Exhibition organiser Dean Stalham could be described as having a more colourful past than the art that adorns his Margate gallery space.
The dad-of-five has had three spells in prison, one involving the theft a £6 million art haul consisting of four Andy Warhols, 13 Chegalls, 33 Dalis and two Cindy Shermans.
The 55-year-old served three-and-a-half years for handling the art after buying it in a dodgy deal at a house in Belgravia for a knockdown price. Unfortunately for then-villian turned antiques dealer Dean one of the Warhol prints, of Marilyn Monroe, turned out to be so rare that when he tried to sell it he ended up being arrested.
Dean said: “It seemed like quite a deal but it turned out the art belonged to a cousin of the Rothchilds.” Perversely it was the art theft that led to Dean’s love of art, and words, being nurtured during his time in Wandsworth and then Ford open prison.
He began painting and writing whilst behind bars and on his release in 2006 had won three awards from the Koestler Trust, which promotes art by offenders.
Dean’s new found talents did not get put on hold after he left prison, he has written six plays, including Geronimo screened on Channel 4, penned scripts for soap series Eastenders, exhibits his art including a series of Amy Winehouse paintings, founded the Art Saves Lives charity and Debarred Theatre and now works with Stretch, a charity delivering art programmes to those who are, or have been, in the prison system. He can also count writer Will Self and artist Grayson Perry amongst his friends.
Dean said: “I went into prison with no qualifications and came out with A Level art, three NUJ awards and a BTEC in video production.”
It is an exhibition from Stretch that is currently being managed by Dean at a premises in The Centre, Margate.
The Stretch Outsider Arts Festival, running into March, has work from eight artists including Dean and Libertines frontman Pete Doherty.
Ironically at the launch of the exhibition, which took place in Westbrook, someone swiped a Doherty picture labelled up for £3,000. Dean carried out some investigation work and the painting was returned, with the 50% proceeds, if sold, for the Stretch charity saved.
The grandad-of-two shrugs the incident off as ‘pathetic’ and returns to talking about the art on show and the people behind it, with special mention for Thanet artists taking part..
Other artists in the festival include locals Rebecca Sunshine, Jason Evers, Mark Downing, Jose Fonseca and Richard Epps and, from further afield, Greg Bromley, ‘prison Da Vinci’ Chris Wilson, Kevin King, Sebastian Wilbur and Eve McDougal who found herself in a Scottish prison at the age of 15 for stealing a bun.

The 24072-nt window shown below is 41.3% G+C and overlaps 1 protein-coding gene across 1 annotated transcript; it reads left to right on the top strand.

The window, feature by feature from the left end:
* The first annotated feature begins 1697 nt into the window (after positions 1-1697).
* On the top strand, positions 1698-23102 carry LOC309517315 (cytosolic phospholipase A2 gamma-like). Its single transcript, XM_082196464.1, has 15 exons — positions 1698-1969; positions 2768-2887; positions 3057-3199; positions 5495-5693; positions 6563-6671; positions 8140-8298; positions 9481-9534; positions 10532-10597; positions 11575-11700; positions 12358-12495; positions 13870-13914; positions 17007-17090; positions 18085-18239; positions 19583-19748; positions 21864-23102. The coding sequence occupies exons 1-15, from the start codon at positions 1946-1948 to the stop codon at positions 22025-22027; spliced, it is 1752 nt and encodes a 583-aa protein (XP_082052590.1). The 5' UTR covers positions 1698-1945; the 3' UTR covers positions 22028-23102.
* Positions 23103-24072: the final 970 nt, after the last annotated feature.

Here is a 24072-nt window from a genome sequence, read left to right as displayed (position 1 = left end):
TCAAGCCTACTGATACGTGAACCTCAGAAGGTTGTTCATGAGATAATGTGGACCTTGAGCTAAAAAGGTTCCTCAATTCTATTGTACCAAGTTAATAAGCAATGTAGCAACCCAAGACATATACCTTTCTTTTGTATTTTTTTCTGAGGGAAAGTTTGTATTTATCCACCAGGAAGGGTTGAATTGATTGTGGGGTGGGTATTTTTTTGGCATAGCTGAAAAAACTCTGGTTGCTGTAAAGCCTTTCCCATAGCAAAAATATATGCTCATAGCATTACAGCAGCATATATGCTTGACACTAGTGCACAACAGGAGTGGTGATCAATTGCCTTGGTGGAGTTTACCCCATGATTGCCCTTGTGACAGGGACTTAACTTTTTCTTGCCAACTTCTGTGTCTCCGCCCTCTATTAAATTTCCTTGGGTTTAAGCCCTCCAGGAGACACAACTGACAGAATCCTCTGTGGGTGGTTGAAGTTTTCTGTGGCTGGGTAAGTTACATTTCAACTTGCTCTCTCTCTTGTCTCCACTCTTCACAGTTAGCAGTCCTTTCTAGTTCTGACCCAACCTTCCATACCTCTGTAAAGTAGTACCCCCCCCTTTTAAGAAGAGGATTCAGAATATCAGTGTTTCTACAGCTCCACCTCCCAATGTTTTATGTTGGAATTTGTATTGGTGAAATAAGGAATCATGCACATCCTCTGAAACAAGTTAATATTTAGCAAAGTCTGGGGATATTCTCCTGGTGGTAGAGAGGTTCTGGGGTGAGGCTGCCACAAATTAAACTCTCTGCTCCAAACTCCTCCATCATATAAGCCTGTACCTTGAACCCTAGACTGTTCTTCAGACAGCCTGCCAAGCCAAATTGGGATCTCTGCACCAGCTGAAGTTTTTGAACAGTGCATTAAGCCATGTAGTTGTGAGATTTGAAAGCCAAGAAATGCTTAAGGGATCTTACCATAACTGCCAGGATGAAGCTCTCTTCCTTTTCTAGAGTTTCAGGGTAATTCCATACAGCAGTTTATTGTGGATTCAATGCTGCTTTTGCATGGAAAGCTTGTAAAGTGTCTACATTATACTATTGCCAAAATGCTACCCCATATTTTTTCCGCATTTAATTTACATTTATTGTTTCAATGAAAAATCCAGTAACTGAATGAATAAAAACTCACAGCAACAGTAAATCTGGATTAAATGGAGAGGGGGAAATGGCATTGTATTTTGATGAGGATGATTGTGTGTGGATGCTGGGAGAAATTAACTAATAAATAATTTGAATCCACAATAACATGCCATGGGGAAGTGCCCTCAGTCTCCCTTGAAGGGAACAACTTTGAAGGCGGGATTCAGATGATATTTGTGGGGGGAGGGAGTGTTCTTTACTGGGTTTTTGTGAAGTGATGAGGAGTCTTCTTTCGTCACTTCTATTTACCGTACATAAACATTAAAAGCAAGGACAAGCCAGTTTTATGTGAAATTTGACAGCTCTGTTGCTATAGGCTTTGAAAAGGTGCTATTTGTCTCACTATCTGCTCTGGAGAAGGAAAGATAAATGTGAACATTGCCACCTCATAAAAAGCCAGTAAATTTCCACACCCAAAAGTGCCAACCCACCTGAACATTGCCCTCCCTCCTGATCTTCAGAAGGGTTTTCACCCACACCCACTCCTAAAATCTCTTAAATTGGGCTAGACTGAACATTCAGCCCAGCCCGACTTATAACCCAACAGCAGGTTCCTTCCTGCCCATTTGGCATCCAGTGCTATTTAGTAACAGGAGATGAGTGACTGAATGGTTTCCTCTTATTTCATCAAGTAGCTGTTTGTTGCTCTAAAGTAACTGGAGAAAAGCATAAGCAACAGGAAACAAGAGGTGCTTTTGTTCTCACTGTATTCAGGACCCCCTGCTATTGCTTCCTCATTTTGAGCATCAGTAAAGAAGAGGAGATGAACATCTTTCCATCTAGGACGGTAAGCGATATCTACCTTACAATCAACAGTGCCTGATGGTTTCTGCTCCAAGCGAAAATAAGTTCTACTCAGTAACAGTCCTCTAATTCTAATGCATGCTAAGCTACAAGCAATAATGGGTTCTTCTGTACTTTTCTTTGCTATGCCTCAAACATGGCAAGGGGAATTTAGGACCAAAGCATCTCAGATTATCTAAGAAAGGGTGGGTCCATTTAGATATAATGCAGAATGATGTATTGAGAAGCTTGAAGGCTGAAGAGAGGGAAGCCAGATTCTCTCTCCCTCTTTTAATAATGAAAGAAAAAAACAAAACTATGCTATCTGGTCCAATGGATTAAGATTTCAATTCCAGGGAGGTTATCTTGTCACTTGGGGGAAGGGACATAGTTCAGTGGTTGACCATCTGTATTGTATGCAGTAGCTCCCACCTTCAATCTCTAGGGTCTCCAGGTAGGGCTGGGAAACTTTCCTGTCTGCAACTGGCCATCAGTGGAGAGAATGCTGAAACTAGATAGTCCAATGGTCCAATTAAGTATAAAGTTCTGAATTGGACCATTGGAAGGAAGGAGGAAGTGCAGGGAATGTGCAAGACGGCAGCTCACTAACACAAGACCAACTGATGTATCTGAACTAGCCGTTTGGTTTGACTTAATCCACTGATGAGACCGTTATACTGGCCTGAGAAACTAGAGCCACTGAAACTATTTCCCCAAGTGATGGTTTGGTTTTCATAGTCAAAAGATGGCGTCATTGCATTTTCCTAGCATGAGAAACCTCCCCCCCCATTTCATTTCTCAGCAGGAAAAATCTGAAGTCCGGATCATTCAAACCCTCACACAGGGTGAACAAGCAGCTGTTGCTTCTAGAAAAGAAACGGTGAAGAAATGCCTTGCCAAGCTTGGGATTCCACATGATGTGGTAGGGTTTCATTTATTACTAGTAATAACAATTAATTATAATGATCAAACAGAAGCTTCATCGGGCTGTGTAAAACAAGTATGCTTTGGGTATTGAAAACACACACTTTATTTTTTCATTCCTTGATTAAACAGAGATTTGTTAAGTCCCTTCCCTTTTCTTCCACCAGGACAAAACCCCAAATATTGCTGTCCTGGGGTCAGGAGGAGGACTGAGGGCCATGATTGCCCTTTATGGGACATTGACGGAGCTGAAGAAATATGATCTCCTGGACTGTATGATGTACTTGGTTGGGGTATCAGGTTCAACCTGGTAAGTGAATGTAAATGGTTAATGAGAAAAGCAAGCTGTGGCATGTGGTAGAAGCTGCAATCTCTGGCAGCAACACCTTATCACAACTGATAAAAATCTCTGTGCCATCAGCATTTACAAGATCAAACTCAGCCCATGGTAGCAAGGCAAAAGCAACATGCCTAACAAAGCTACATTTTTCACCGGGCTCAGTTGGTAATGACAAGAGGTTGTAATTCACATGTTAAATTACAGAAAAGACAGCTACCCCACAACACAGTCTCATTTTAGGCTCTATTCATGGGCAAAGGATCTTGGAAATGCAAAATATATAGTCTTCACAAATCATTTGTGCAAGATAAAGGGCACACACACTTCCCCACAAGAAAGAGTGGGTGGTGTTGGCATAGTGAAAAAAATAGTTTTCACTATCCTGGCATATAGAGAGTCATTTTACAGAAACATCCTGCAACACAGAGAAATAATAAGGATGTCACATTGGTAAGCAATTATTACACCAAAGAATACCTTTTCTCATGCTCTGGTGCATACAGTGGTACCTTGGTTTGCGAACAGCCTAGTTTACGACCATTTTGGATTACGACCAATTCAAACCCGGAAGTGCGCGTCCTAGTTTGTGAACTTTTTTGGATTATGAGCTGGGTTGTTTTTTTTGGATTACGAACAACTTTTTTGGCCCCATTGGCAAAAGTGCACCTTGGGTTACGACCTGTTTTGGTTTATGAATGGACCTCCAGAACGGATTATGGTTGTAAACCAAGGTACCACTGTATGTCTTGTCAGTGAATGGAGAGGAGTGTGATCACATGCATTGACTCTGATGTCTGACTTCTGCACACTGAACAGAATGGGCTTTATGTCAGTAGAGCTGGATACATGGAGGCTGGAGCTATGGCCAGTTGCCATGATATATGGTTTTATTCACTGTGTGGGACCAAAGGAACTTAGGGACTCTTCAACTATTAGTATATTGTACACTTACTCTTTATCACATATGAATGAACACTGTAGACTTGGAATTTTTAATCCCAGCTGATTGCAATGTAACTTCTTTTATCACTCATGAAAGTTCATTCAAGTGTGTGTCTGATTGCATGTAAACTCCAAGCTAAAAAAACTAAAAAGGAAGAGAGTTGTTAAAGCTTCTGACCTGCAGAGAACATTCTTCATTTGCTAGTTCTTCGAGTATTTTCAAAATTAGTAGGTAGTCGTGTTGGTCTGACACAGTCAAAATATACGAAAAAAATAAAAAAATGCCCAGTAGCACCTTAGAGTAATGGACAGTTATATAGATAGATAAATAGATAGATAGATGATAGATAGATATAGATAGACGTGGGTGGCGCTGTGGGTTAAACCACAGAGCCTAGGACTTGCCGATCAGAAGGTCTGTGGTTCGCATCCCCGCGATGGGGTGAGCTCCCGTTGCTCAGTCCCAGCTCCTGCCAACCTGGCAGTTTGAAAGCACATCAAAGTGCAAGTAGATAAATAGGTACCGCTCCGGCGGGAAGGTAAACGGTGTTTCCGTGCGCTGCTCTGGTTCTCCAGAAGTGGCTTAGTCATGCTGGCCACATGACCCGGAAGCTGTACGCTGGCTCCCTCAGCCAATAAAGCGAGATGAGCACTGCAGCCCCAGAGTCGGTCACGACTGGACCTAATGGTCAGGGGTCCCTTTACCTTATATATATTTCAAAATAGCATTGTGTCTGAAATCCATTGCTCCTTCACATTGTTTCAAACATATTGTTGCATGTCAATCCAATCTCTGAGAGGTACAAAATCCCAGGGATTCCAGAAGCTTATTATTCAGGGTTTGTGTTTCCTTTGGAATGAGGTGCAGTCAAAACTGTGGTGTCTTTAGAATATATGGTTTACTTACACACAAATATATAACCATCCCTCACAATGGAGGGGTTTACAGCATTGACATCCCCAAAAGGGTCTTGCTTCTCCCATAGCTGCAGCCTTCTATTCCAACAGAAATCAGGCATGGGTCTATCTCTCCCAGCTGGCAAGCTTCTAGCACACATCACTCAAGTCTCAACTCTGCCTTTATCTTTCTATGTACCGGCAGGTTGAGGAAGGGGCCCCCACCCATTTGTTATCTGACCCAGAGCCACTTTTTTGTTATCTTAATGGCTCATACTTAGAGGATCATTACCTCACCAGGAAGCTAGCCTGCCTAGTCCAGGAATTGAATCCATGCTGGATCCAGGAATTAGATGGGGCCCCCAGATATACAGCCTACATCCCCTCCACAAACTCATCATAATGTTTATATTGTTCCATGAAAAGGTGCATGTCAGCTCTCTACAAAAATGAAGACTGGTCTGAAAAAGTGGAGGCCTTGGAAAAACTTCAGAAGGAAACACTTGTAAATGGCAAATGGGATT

Enthusiasm for the Arts Council backed Outsider exhibition, and Stretch, is evident when Dean talks about it. He said: “The Stretch charity is run by former prisoner Carlotta Allum. She offers art experiences to former prisoners and vulnerable groups. We teamed up and got good venues and people together with exhibitions in places like Shoreditch, Bedford and Poplar.
“The launch here had about 150 people and went really well. Everyone loved it.”
Since moving to Thanet, first Ramsgate and now Margate, Dean has also staged plays at the Tom Thumb Theatre and the Gulbenkian in Canterbury and run creative writing courses with homelessness charity Catching Lives.
A new play, which contains the grit of his previous works but moves towards a different theme, is now ready for staging. Cellflies utilises real stories from young people with homeless issues in Kent and is also earmarked to be made into a film.
And no doubt there is more to come from this interesting man who gives a nod to his past in his work but refuses to be defined by the label of ex-prisoner or high-flying artist and writer. He is, instead, an advocate of art for everyone, no matter your past or present.
Find the Stretch Outsider Art Festival at 34-35 The Centre, Margate or on facebook.
What is Stretch?
Stretch delivers arts projects with prisoners, ex-prisoners, homeless, mental health groups and young people in care, making the arts accessible to some of the most vulnerable people marginalised by society. Projects can cover visual arts, museums, photography, creative writing and media skills. The charity works with people to make their voice heard in order to dispel myths and stereotypes and create positive change.
The charity was set up in 2003 by former prisoner Carlotta Allum who spent eight and a half months in an American detention centre after being arrested at LAX airport for being a drug mule.
On her release and return to the UK carlotta completed her MA in Museums and Galleries in Education at the London Institute.
She studied Classical Studies at Kings College London, then completed a PGCE. She has also completed a research scholarship with the Griffins Society at the London School of Economics looking at the arts and rehabilitation of female offenders.
Stretch is currently delivering Stretch Digital, a nationwide Big Lottery funded project equipping prisoners with skills in new media to create digital stories about their personal experiences of the criminal justice system and the life that led them there.